A picture-perfect beach that's free from crowds, Grand Anse is a wonderful place to spend a day frolicking under the sun. The sand here is so soft, you'll feel as if you're walking through powder instead of ground-up pieces of coral.
The longest beach on La Digue, Grand Anse is impeccable in its beauty, edged by spectacular granite boulders and backed by leaning palm trees. The only downside is that their shade doesn't reach the sand. That means there's no real respite from the midday heat.
Grand Anse is known to most as a wild beach. Instead of quiet, calm waves gently lapping the shore, you're more likely to encounter a rough, crashing surf that reminds you of who's really in charge—Mother Nature. This is great news for surfers, who can spend hours on these windswept waters. Swimmers should use extra caution, especially during the southeast monsoon season between April and October.
Insider's Tip: Most visitors bike uphill to this lovely beach. Reward yourself with a cool drink from the beach shack–this is also one of the only areas where you'll find shade.
11. Beau Vallon Bay, Mahé
The view at Beau Vallon Bay is the stuff dreams are made of. Drooping palms wave in greeting above a long stretch of silver, soft sand while offering a shady retreat.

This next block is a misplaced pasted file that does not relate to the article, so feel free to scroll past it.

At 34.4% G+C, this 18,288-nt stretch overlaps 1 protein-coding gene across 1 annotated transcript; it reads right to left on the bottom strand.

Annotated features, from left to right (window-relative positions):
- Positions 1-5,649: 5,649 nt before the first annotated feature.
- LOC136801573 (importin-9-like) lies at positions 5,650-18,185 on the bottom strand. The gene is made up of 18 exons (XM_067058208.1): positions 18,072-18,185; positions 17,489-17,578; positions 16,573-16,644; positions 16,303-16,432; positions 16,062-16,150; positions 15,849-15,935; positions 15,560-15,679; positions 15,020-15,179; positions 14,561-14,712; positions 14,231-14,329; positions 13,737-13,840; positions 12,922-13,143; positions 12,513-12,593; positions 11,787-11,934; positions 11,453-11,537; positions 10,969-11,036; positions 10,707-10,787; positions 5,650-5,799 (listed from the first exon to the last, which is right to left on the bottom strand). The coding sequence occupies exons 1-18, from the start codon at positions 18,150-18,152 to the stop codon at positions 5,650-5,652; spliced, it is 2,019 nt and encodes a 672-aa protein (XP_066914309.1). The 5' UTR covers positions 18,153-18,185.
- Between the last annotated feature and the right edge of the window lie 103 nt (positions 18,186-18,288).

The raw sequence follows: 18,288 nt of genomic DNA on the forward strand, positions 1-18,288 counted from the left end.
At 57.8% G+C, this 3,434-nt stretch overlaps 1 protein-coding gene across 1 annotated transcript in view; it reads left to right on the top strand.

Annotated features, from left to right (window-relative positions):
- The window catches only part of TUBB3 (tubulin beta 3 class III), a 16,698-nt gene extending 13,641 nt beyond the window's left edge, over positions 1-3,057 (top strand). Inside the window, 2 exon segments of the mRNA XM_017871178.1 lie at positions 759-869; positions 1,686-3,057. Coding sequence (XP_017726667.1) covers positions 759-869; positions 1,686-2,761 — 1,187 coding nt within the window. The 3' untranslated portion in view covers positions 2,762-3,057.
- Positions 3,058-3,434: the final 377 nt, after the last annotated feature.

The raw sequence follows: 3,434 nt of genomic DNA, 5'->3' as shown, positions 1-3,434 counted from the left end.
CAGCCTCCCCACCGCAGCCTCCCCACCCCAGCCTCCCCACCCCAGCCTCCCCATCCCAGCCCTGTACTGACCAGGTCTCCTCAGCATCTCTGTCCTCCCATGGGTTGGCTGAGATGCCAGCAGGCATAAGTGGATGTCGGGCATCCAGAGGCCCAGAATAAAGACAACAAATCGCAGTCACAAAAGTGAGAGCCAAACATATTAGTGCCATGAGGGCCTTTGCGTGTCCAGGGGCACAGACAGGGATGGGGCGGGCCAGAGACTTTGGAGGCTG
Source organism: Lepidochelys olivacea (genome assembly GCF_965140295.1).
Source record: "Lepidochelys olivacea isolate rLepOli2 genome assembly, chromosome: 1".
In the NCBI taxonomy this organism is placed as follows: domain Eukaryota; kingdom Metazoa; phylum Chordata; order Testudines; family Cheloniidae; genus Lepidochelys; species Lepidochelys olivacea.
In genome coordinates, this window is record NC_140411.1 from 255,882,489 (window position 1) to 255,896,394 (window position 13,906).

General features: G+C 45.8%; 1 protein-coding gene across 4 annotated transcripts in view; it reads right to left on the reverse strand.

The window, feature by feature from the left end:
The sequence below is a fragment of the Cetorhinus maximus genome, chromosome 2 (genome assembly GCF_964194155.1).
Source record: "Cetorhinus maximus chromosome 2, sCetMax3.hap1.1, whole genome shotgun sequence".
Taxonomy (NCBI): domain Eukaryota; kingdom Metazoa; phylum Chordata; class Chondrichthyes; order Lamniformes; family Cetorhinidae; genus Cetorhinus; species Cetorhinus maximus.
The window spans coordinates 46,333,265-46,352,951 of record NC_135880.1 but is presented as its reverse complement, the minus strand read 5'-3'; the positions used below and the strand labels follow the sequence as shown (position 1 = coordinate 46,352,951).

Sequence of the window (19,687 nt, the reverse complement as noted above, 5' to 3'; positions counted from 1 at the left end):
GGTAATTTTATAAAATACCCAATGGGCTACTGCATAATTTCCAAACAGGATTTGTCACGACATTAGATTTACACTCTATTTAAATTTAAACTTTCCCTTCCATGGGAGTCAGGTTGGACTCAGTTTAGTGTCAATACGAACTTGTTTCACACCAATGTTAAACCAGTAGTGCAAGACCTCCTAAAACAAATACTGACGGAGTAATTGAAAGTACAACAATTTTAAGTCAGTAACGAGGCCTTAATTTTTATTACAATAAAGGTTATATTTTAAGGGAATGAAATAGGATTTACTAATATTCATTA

One of the largest beaches on Mahé, Beau Vallon is peppered with beach hotels, restaurants, and other shops. The downside: this makes the beach seem a bit more commercialized than a top Seychelles beach should be, but the crowds are luckily kept at bay.
A family-friendly spot, Beau Vallon offers some of the safest swimming on the island. Since the tide goes in and out slowly and there are few waves, it's an easy place to wade in and splash around with kids.
This is also one of the best places to participate in beach activities. From parasailing to paddleboarding to banana boating, there's no lack of things to do at Beau Vallon.
Insider's Tip: Head to the beach at sunset to enjoy a truly miraculous view. In the distance, you'll catch sight of the beautiful Silhouette Island.
12. Anse Forbans, Mahé
If you're looking for a place to relax, Anse Forbans is it. Shallow, calm, and vibrant turquoise water make this beach an ideal place for families, romantics, and those looking to chill out. While swimming and sunbathing are the main pastimes, many enjoy snorkeling and fishing around the calm bay.